Nashville’s rapid growth may appear unimpeded, but local leaders still see an affordable housing hurdle standing in the way of Music City’s full potential.
“There's been a great amount of economic success over the last few years here in Nashville. With Nashville being named the ‘it’ city, the question is, is it truly ‘it’ for all citizens?” asked Adriane Bond Harris, Nashville Mayor Megan Barry’s senior advisor for affordable housing.
City Council member Fabian Bedne, an affordable housing advocate, added that the problem didn’t sneak up on anyone.
“It was something that people could see coming. We have gentrification pressures, but the thing that really took the problem over the top was the fact that so many people move to Nashville every day, combined with the fact that many of the surrounding counties decided to make it harder for working-class families to live there,” Bedne said.
Addressing the problem demands a multifaceted approach, officials said.
Among Metro Council’s contributions was a $10 million grant this fall to the Barnes Fund for Affordable Housing, a trust co-sponsored by Barry when she was a council member. The funds support affordable housing developments through nonprofits.
The private sector has role to play as well, and Kinloch Partners’ Bruce McNeilage is sold on the cause. The real estate investment partnership co-founded by McNeilage is behind the popular Solo East condominiums in East Nashville, which includes options starting at $149,900.
McNeilage told Crain’s Nashville that his five-year business plan includes more Solo-like projects, taking the Solo East concept to all sides of the city. In late October, the developer announced plans to begin his next Solo project, what he is calling Solo East’s “sister project.”
“On this new project, what I'm trying to do specifically is emulate what Mayor Barry wants to do. She wanted to require developers to give 15 percent of every project and dedicate it to affordable homes,” McNeilage said. “That was apparently squashed in the state government, so I am voluntarily doing exactly what she tried to get passed, and that's delivering a quality project while setting aside 15 percent of the units to make them very affordable.”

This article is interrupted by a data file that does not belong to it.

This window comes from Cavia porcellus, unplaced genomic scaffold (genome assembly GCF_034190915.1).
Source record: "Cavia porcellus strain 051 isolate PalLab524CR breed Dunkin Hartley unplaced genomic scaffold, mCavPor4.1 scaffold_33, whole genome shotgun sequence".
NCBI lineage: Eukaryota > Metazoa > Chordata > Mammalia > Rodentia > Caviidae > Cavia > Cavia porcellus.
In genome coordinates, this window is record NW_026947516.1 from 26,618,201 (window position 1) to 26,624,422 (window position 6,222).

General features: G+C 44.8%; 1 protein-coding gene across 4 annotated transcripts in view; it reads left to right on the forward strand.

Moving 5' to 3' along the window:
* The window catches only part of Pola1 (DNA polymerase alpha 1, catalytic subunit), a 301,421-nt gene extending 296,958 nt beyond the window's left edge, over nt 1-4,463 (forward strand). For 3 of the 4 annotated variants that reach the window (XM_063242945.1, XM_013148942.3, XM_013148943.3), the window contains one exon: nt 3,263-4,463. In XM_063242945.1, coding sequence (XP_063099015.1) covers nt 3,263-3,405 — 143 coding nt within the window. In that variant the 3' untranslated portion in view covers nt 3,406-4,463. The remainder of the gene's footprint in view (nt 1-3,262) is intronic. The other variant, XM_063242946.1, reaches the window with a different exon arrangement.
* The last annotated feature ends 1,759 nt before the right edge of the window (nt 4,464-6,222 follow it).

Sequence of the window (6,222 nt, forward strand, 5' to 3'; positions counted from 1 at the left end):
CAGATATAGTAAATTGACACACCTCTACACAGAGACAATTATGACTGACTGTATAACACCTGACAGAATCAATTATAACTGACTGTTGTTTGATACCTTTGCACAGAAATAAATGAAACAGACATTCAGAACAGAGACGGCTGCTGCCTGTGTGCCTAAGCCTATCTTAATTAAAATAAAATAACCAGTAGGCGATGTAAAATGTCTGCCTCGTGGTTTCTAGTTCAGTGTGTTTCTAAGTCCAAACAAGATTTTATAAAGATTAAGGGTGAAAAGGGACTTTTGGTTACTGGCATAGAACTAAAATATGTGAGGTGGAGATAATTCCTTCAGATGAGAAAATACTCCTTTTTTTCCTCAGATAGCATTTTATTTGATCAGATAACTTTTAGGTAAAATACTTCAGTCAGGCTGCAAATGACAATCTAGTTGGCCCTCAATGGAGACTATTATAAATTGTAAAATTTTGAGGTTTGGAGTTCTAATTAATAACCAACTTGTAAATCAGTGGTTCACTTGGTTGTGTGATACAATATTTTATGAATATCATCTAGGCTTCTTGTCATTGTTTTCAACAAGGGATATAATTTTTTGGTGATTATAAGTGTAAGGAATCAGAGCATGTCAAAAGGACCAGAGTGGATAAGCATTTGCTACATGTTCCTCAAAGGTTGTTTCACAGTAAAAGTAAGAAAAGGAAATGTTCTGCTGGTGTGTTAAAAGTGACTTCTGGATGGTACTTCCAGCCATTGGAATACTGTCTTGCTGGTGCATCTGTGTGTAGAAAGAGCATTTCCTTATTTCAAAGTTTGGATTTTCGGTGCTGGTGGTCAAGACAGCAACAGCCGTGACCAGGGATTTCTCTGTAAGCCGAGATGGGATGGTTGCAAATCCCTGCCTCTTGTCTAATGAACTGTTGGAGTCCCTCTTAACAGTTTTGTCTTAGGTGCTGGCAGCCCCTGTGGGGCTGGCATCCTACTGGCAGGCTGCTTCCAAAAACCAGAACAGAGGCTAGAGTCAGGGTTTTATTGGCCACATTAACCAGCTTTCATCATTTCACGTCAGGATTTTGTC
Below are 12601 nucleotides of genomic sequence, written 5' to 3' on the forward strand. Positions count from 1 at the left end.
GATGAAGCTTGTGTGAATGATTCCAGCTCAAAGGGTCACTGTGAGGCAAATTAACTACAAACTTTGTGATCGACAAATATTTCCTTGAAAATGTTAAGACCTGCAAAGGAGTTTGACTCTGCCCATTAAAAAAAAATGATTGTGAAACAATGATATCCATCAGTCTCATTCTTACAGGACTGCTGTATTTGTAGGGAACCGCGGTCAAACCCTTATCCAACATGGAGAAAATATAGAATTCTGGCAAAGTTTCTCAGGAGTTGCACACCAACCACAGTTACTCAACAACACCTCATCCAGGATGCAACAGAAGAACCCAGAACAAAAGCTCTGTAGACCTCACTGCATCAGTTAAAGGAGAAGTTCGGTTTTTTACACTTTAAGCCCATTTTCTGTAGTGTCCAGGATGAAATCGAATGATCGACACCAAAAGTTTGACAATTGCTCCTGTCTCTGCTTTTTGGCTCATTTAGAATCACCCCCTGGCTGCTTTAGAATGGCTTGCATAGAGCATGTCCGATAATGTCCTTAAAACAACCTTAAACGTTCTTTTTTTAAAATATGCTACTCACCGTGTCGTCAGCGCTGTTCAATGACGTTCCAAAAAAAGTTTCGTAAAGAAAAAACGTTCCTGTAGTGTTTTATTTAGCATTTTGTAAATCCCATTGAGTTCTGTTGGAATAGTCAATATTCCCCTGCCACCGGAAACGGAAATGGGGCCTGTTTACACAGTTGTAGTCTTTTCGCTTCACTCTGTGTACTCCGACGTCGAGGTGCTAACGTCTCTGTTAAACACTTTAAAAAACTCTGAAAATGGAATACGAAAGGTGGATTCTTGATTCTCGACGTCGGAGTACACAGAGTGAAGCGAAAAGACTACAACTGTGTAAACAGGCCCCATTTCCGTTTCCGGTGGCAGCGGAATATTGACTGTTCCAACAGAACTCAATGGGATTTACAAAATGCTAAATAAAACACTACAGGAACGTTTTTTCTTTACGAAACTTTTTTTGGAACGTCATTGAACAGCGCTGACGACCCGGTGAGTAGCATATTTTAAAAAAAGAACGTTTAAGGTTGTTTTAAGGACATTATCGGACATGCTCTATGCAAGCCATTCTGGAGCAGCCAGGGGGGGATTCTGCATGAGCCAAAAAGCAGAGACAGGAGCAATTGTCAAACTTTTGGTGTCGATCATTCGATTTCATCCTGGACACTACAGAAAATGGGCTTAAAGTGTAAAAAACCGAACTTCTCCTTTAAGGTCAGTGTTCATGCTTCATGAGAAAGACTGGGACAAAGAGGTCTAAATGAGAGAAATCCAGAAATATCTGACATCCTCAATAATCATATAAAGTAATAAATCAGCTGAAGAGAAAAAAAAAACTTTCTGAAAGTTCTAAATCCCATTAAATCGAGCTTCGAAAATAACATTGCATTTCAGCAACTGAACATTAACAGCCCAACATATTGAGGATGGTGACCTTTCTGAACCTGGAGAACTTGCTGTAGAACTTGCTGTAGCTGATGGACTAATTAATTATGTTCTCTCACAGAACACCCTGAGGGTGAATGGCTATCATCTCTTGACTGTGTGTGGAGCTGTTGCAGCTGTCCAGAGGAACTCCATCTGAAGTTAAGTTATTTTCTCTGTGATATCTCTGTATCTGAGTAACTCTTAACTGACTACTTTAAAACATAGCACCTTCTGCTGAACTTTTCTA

The new Solo project, for which McNeilage would not yet disclose a location, will be comprised of 110 units with high-end features, including wood floors and granite countertops. Fifteen percent of the units will go for $99,000, McNeilage said, while the rest will start at $199,000.
According to McNeilage, even the units beginning at $199,000 will be the lowest priced new condos available in Davidson County by 20 to 50 percent.
“We have to keep people in the urban core,” the developer said. “If you go to college and you're a teacher, a nurse or a cop, and if can't afford housing, that's the absolute death of the American dream. If you have a good credit rate and have saved some money but you still can't participate in the American dream, that is bordering on a crisis.”
Harris expressed pride that Nashville government and its development community are coming together to address the issue.
For the first time, she said, Metro-owned property is being used to develop housing through a partnership with Elmington Capital Group. A city lease agreement will make 138 workforce housing units available in the Edgehill neighborhood.
“While we are working on these initiatives, we also want to make sure that we are addressing the need. We are hoping to have a comprehensive housing plan completed by late spring,” Harris said.
McNeilage acknowledged that the affordable housing hurdle is very high. He said the cost of housing is outpacing wages at a staggering pace.
“Every month and year that goes by, people can afford less and less,” McNeilage said. “If they don't own a house today, it's almost going to be impossible for them to own a house tomorrow or next year.”